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Moscow, Moscow…

Moscow Museums

1. The Moscow Kremlin

The Moscow Kremlin is located in the centre of Moscow and is one of the largest architectural ensembles in the world. Historically the Moscow Kremlin has been the residence of the person in power and is today the residence of the Russian President.

The museum complex includes the Assumption Cathedral, the Archangel Cathedral, the Annunciation Cathedral, the Church of the Deposition of the Robe of the Holy Virgin, the Palace of Patriarch and the Church of the Twelve Apostles, the bell tower of Ivan the Great and the State Armory Chamber.

The Museums of the Kremlin preserve unique works of art of different genres. The buildings, which host the museums, are unique architectural designs erected by distinguished architects and masters.


2. State Tretyakov Gallery

The State Tretyakov Gallery in Moscow is one of the largest museums in Russia with over 100,000 works of art including icons, paintings, graphics, and sculptures. It boasts the country’s best collection of Russian realism from the second half of the 19th century.

The Gallery collection was started by Pavel Tretyakov, the owner of a successful textile company, and became famous immediately after being opened to the public in 1,870. After Tretyakov’s death, the gallery’s collection grew rapidly, especially after museum collections were privatized: art was bought, donated or transferred from other museums, private collections, cathedrals, and monasteries.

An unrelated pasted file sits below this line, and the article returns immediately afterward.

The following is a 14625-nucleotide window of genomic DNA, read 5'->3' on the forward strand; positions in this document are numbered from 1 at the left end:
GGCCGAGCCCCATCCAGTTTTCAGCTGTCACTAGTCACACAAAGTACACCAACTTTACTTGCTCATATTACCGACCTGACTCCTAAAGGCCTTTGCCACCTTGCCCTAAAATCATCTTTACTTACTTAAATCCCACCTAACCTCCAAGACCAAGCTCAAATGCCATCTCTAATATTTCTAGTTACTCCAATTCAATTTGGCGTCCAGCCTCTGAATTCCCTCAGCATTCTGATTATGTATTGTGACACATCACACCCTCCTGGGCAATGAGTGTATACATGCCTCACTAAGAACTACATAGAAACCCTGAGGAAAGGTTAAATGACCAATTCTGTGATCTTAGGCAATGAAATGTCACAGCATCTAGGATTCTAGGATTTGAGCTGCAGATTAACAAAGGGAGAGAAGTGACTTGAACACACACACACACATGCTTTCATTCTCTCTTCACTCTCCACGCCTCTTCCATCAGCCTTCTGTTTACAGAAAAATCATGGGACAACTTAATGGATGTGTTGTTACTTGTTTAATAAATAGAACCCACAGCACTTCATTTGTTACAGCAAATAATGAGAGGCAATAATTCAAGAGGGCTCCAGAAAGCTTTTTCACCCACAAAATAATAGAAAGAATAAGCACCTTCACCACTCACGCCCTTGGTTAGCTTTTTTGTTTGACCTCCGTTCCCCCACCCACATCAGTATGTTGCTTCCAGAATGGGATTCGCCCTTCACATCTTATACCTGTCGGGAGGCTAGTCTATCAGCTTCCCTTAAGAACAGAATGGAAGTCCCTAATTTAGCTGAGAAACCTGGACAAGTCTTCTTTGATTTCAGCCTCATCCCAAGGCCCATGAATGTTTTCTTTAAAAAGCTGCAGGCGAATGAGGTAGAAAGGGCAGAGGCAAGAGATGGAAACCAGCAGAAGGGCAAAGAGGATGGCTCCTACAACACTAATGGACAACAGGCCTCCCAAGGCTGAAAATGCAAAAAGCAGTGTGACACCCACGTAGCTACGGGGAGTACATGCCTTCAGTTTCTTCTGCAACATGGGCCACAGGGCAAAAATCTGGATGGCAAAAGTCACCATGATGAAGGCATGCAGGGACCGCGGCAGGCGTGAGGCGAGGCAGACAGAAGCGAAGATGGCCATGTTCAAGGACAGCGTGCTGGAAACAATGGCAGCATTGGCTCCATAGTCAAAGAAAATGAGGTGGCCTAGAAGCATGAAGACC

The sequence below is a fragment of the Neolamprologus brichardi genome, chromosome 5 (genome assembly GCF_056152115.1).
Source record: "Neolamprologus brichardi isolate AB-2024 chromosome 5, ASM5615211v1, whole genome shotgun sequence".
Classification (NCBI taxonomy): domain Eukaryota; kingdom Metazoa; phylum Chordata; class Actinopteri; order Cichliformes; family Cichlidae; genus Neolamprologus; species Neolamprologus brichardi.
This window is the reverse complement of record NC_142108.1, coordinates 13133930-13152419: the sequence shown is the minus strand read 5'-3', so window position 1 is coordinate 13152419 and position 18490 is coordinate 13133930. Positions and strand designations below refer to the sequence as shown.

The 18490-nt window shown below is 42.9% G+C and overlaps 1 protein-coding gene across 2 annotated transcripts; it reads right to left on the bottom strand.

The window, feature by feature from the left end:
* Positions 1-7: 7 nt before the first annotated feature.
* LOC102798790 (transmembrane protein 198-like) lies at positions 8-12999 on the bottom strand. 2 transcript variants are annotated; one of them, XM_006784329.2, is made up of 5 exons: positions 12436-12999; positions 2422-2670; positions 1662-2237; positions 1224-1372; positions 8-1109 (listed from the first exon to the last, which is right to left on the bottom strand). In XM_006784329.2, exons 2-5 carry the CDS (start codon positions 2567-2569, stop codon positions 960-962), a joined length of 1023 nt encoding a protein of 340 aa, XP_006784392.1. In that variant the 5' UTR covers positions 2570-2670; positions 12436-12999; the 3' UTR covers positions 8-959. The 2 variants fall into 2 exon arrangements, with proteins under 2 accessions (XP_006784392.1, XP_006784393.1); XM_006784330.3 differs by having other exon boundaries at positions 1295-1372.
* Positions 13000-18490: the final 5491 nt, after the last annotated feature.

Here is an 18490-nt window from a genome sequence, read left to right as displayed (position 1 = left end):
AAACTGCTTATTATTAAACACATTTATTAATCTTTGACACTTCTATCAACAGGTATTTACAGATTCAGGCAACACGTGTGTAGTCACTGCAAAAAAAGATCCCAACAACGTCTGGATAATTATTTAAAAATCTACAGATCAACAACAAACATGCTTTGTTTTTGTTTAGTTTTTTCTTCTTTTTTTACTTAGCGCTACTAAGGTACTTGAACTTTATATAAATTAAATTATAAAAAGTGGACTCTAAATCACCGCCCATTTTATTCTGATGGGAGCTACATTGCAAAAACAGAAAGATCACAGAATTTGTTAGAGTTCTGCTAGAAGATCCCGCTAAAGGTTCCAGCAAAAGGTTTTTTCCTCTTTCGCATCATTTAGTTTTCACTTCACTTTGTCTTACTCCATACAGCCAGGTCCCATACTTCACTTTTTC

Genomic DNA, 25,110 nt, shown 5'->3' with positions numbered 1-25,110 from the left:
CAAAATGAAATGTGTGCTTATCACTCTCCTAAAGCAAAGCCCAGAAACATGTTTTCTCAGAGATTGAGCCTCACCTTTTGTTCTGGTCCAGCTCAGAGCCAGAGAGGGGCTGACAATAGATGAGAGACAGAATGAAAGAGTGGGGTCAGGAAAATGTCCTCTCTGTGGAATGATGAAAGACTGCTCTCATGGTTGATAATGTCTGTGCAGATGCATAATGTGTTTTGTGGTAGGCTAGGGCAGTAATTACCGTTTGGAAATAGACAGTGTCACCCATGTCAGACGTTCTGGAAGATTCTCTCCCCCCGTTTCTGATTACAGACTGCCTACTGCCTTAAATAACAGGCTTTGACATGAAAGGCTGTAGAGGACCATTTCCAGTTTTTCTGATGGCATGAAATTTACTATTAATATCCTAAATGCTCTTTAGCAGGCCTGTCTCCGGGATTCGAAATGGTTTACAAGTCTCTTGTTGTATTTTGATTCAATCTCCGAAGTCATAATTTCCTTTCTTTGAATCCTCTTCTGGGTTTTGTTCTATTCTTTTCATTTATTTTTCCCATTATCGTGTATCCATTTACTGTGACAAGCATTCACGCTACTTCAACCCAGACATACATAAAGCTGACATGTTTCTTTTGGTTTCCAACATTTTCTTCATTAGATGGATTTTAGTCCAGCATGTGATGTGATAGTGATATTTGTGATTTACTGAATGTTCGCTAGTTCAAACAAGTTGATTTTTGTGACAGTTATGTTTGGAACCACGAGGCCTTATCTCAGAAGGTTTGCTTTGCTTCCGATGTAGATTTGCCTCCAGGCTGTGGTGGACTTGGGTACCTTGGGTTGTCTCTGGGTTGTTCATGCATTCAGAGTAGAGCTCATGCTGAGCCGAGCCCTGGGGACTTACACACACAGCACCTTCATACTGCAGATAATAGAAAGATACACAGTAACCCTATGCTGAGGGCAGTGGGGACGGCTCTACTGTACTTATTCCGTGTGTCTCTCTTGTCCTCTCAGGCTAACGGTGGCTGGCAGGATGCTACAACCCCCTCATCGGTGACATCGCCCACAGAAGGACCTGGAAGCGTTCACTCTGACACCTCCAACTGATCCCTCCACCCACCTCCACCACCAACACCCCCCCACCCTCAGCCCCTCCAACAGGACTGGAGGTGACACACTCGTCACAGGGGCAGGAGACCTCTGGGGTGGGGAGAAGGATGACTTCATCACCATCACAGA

3. Pushkin State Museum of Fine Arts

The Pushkin Museum was the first museum to be dedicated to the life and work of the famous Russian poet Alexander Sergeevich Pushkin. The museum complex was founded in 1957 and now houses more than 165 thousand items. Significant artworks from the 19 – 20th centuries are also displayed there.

The museum displays a vast collection of tinted plaster casts of famous ancient, medieval and Renaissance sculptures and a collection of original works of foreign artists, sculptors and graphics together with objects of decorative arts.

4. The State Historical Museum

The unmistakable red-brick palace with its silver roof, towering opposite St. Basil’s Cathedral in Red Square, houses the State Historical Museum, one of the main sightseeing attractions of the Russian capital. Designed by V.Shervud, this Museum was built to commemorate national history, it traces the development of Russia and its people from ancient times to the present.




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